As I write this, two C-130 military planes lumber loudly over our offices in Reno. It’s not that the pens on my desk roll away or my coffee sloshes out of the mug, but you can’t help to identify the military veterans of the sky as they fly over. Being in the airport’s flightpath, from our conference room window, oftentimes, we’ll also see not one or two, but often three F-18 Hornets (watch the Top Gun: Maverick trailer) make their rounds from the Naval Air Station in Fallon, NV, known for their Top Gun school. Out of a Calvin and Hobbs comic strip, I’ve interrupted numerous meetings to say, “Look, there’s another one and another one” wishing to join the men and women onboard. I’m sure my coworkers wouldn’t be surprised if I put my hand on my heart and started singing, “My country tis of thee” the next time these military jets fly over.
There’s not a large military presence here, but every once in a while, you’ll see someone in a uniform from our National Guard. However, this past January, the entire Raving team and the attendees from Raving NEXT: Indian Gaming Analytics & Marketing Conference heard the story of one veteran that left us absolutely still in our seats.
Recovery, Motivation and Determination
Retired, Army Staff Sergeant, Ian Newland, enrolled member of the Chiricahua Apache Nation, took the stage in his full uniform last January, introduced by Raving’s, Brady Scott. The team had anticipated this for months after he agreed to be our keynote, knowing his story of recovery, motivation, and determination.
With strong emotion, he shed light on the many challenges of our military personnel as they adjust to life as civilians. Suicide among veterans continues to be higher than the rest of the population.
Ian joined the Army after being impacted by the terror attacks of September 11, 2001. On his second deployment to Iraq in August 2006, his unit would become the hardest hit unit in 20 years – assigned to the bloody NE sector of Baghdad.
On December 4, 2006, Ian’s convoy was ambushed by enemy fighters. During the ambush, an enemy fighter threw a hand grenade into Ian’s truck. His gunner, 19-year old, Ross A. McGinnis, jumped on the hand grenade, giving his life to save the other four soldiers in the truck.
An “Iron Man” Survivor
Ian was severely injured in the grenade attack, and what followed was years of physical pain, life-threatening post-traumatic stress disorder, and depression. Ian shared with the audience that he is a survivor and he’s been using his experience to help others. He’s an “iron man” in more ways than one, and he shared photos post-service in a wheelchair, being told that he’d never walk again. The man in front of us was in extraordinary physical shape and regularly competes in grueling physical challenges including the annual Bataan Memorial Death March, which he does annually with his wife Crystal Mai Purdy-Newland.
American Red Cross Military Hero
So, yes, Ian’s wife. If his story wasn’t inspiring enough, we were fortunate to meet Crystal, who is deeply committed to veterans and currently oversees the Homeless Veteran Burial Program in Portland through her role at Dignity Memorial Park. She was honored by the American Red Cross Military Hero, and I invite you to watch the video about the work that she does. It’s worth your time to do so. https://www.youtube.com/watch?v=SXAgxiwynrU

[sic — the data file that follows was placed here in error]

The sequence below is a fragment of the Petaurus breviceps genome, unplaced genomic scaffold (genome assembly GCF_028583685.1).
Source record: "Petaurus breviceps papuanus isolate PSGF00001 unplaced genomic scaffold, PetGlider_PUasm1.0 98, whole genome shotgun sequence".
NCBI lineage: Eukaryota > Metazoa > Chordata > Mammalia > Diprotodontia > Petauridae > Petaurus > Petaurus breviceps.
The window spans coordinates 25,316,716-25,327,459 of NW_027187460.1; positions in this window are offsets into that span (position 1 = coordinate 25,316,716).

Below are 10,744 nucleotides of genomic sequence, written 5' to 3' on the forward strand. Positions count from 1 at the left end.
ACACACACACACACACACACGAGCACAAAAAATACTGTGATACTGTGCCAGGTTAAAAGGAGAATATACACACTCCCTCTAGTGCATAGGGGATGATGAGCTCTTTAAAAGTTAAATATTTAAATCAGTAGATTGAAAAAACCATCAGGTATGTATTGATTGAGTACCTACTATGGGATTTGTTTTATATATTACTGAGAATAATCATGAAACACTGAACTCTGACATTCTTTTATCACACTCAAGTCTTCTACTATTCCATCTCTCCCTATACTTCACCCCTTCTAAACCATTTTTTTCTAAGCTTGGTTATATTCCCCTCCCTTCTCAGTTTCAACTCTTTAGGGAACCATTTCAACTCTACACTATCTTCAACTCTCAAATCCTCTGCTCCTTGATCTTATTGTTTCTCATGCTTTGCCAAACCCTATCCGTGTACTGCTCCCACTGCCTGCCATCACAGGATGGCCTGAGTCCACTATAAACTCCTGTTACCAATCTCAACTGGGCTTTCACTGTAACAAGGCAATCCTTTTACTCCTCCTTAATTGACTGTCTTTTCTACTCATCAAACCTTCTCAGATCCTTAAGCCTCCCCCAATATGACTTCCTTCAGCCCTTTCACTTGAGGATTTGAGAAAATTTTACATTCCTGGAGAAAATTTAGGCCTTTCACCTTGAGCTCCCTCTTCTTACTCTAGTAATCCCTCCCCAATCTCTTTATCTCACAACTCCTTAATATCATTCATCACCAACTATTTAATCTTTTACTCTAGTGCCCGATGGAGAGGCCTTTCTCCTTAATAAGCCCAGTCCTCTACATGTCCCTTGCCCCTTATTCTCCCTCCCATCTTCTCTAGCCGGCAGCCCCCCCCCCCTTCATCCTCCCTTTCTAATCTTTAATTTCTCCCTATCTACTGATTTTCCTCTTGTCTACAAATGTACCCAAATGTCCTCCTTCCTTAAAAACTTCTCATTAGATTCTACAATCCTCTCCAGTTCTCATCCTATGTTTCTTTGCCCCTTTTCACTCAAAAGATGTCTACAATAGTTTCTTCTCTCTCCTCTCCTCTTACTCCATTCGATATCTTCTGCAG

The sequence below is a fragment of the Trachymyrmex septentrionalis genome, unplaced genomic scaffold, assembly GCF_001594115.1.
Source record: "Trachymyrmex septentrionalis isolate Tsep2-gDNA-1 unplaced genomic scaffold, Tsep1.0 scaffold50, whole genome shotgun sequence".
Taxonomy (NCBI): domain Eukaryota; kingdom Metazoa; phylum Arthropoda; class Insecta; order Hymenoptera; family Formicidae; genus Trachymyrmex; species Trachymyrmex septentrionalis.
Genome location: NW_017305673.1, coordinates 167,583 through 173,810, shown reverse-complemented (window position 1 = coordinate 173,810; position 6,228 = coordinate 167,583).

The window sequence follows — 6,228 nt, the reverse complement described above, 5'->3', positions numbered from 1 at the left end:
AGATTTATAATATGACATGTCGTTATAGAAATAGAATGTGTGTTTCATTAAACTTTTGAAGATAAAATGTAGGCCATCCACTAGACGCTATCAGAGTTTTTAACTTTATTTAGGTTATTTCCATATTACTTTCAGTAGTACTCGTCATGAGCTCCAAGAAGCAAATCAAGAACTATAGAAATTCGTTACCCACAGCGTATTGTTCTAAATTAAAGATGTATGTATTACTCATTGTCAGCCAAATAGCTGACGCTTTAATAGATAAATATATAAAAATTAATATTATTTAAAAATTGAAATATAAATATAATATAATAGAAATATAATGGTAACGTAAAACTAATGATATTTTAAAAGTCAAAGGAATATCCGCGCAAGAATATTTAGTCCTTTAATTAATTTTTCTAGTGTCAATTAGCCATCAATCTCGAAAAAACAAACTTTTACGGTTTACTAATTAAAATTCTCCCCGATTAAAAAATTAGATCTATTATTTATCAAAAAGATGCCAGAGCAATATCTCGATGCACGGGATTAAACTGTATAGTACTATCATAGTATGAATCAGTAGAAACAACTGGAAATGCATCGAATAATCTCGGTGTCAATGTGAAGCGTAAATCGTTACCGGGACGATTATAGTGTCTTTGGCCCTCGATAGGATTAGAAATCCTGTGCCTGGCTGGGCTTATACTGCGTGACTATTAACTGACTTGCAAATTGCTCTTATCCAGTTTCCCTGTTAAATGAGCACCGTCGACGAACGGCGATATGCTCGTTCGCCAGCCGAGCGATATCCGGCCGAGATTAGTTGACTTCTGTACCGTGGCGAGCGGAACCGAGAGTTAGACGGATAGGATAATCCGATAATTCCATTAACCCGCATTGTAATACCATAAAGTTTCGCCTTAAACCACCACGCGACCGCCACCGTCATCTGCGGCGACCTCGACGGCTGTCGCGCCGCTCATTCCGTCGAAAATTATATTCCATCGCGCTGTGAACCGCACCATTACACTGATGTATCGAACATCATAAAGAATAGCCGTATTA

I caught up with Crystal last week. For those of you who were as inspired by the Newland’s as I was, following are some ways you can be part of their veteran’s awareness initiatives, especially if you’re located in the Pacific Northwest.
Improving the Live’s of Others
Ian shared at the conference that he’s passionate about health and how healthy food is critical to mind and body and recovery for veterans. He graduated from culinary school October 15 and is working for Epic Catering outside of Portland and is hoping to put on his chef’s hat for restaurant they are opening next year. His long-term vision is to create a non-profit, using his experience to help veterans to get in shape and learn about healthy eating by providing meal prep, cooking classes and education.
The couple have also started a program “Honor Hikes” where they take people out into the wilderness to find peace and healing through nature. “We live in such a beautiful part of the country in the Northwest. Our goal is to get people off of their couches, away from alcohol and drugs,” Crystal told me. She added, “These hikes are also a way to honor the people who have sacrificed for us.” Hikes vary in intensity and are free. Crystal shared, “We encourage people to bring the memory of someone with them as they do this hike.” The next one is scheduled for November 16, a challenging 14-mile hike at the Cascade Trail, near Lincoln City, OR.
As an extension to the Honor Hikes, Crystal is also working on a fundraiser called “Twenty for Twenty” – twenty miles in the year 2020 benefiting the Military Muscle Foundation. The mission is to raise awareness and reduce veteran suicide through physical activity that heals the mind, body and soul. A work in process, she’d love to have our readers participate in the event by volunteering or hiking it. Tomorrow, Crystal will be holding services for two unclaimed veterans at Dignity Memorial which is open to the community.
For more information on the Honor Hikes or “Twenty for Twenty” please contact Crystal directly at [email protected].
Today, with honor, we thank all of our veterans and to the many people like the Newlands that are paying it forward.